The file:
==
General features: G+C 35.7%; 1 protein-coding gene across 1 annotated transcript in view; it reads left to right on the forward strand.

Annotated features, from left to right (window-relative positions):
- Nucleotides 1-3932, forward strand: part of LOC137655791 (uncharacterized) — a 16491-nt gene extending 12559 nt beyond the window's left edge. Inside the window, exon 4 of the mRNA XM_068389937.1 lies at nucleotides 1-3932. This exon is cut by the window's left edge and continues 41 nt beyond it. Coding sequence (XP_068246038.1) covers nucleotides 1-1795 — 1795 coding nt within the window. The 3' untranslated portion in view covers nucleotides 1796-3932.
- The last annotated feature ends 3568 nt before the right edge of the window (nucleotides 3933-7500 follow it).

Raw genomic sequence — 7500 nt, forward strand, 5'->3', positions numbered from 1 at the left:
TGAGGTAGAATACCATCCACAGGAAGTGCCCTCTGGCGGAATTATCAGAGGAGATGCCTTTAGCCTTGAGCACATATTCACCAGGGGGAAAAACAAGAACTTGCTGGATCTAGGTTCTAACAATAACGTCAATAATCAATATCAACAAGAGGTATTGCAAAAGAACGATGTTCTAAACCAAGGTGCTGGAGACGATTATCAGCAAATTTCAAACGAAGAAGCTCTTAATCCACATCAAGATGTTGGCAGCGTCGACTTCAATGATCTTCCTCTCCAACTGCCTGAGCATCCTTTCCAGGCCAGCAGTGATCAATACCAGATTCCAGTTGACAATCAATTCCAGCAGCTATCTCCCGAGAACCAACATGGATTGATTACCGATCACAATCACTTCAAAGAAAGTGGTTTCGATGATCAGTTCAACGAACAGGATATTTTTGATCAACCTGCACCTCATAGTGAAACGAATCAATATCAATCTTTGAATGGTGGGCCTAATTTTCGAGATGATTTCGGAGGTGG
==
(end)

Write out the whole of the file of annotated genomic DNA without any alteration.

General features: G+C 35.7%; 1 protein-coding gene across 1 annotated transcript in view; it reads left to right on the forward strand.

Annotated features, from left to right (window-relative positions):
- Nucleotides 1-3932, forward strand: part of LOC137655791 (uncharacterized) — a 16491-nt gene extending 12559 nt beyond the window's left edge. Inside the window, exon 4 of the mRNA XM_068389937.1 lies at nucleotides 1-3932. This exon is cut by the window's left edge and continues 41 nt beyond it. Coding sequence (XP_068246038.1) covers nucleotides 1-1795 — 1795 coding nt within the window. The 3' untranslated portion in view covers nucleotides 1796-3932.
- The last annotated feature ends 3568 nt before the right edge of the window (nucleotides 3933-7500 follow it).

Raw genomic sequence — 7500 nt, forward strand, 5'->3', positions numbered from 1 at the left:
TGAGGTAGAATACCATCCACAGGAAGTGCCCTCTGGCGGAATTATCAGAGGAGATGCCTTTAGCCTTGAGCACATATTCACCAGGGGGAAAAACAAGAACTTGCTGGATCTAGGTTCTAACAATAACGTCAATAATCAATATCAACAAGAGGTATTGCAAAAGAACGATGTTCTAAACCAAGGTGCTGGAGACGATTATCAGCAAATTTCAAACGAAGAAGCTCTTAATCCACATCAAGATGTTGGCAGCGTCGACTTCAATGATCTTCCTCTCCAACTGCCTGAGCATCCTTTCCAGGCCAGCAGTGATCAATACCAGATTCCAGTTGACAATCAATTCCAGCAGCTATCTCCCGAGAACCAACATGGATTGATTACCGATCACAATCACTTCAAAGAAAGTGGTTTCGATGATCAGTTCAACGAACAGGATATTTTTGATCAACCTGCACCTCATAGTGAAACGAATCAATATCAATCTTTGAATGGTGGGCCTAATTTTCGAGATGATTTCGGAGGTGG